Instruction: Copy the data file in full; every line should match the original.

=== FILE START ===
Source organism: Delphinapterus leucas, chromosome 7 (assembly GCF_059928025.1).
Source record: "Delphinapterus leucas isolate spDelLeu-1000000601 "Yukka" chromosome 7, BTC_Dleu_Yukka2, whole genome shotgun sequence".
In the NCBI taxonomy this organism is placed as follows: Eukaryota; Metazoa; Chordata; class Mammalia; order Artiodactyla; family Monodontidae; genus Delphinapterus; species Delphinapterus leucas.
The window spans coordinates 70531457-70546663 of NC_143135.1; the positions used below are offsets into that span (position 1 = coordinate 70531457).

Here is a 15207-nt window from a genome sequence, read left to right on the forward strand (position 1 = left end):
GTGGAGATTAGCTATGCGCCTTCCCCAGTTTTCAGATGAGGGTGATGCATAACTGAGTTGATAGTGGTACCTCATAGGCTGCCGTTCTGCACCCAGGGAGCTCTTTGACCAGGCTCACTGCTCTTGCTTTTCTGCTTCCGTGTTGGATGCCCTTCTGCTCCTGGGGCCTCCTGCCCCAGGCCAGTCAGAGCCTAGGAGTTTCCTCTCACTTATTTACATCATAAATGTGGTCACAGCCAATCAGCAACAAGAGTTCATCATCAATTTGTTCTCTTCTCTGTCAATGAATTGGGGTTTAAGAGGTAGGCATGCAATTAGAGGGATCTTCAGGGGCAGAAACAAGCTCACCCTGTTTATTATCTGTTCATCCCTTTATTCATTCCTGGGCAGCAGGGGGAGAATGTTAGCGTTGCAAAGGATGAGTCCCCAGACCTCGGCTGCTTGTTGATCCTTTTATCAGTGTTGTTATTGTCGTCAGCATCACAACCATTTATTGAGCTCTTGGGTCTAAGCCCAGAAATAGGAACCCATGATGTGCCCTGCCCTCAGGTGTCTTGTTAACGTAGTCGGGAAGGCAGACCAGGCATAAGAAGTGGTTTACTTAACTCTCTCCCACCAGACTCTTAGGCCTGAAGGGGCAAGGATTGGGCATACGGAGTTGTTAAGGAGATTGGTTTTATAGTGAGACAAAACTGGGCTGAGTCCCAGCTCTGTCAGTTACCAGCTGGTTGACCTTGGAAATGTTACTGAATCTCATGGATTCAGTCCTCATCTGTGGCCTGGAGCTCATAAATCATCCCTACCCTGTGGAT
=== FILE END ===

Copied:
Source organism: Delphinapterus leucas, chromosome 7 (assembly GCF_059928025.1).
Source record: "Delphinapterus leucas isolate spDelLeu-1000000601 "Yukka" chromosome 7, BTC_Dleu_Yukka2, whole genome shotgun sequence".
In the NCBI taxonomy this organism is placed as follows: Eukaryota; Metazoa; Chordata; class Mammalia; order Artiodactyla; family Monodontidae; genus Delphinapterus; species Delphinapterus leucas.
The window spans coordinates 70531457-70546663 of NC_143135.1; the positions used below are offsets into that span (position 1 = coordinate 70531457).

Here is a 15207-nt window from a genome sequence, read left to right on the forward strand (position 1 = left end):
GTGGAGATTAGCTATGCGCCTTCCCCAGTTTTCAGATGAGGGTGATGCATAACTGAGTTGATAGTGGTACCTCATAGGCTGCCGTTCTGCACCCAGGGAGCTCTTTGACCAGGCTCACTGCTCTTGCTTTTCTGCTTCCGTGTTGGATGCCCTTCTGCTCCTGGGGCCTCCTGCCCCAGGCCAGTCAGAGCCTAGGAGTTTCCTCTCACTTATTTACATCATAAATGTGGTCACAGCCAATCAGCAACAAGAGTTCATCATCAATTTGTTCTCTTCTCTGTCAATGAATTGGGGTTTAAGAGGTAGGCATGCAATTAGAGGGATCTTCAGGGGCAGAAACAAGCTCACCCTGTTTATTATCTGTTCATCCCTTTATTCATTCCTGGGCAGCAGGGGGAGAATGTTAGCGTTGCAAAGGATGAGTCCCCAGACCTCGGCTGCTTGTTGATCCTTTTATCAGTGTTGTTATTGTCGTCAGCATCACAACCATTTATTGAGCTCTTGGGTCTAAGCCCAGAAATAGGAACCCATGATGTGCCCTGCCCTCAGGTGTCTTGTTAACGTAGTCGGGAAGGCAGACCAGGCATAAGAAGTGGTTTACTTAACTCTCTCCCACCAGACTCTTAGGCCTGAAGGGGCAAGGATTGGGCATACGGAGTTGTTAAGGAGATTGGTTTTATAGTGAGACAAAACTGGGCTGAGTCCCAGCTCTGTCAGTTACCAGCTGGTTGACCTTGGAAATGTTACTGAATCTCATGGATTCAGTCCTCATCTGTGGCCTGGAGCTCATAAATCATCCCTACCCTGTGGAT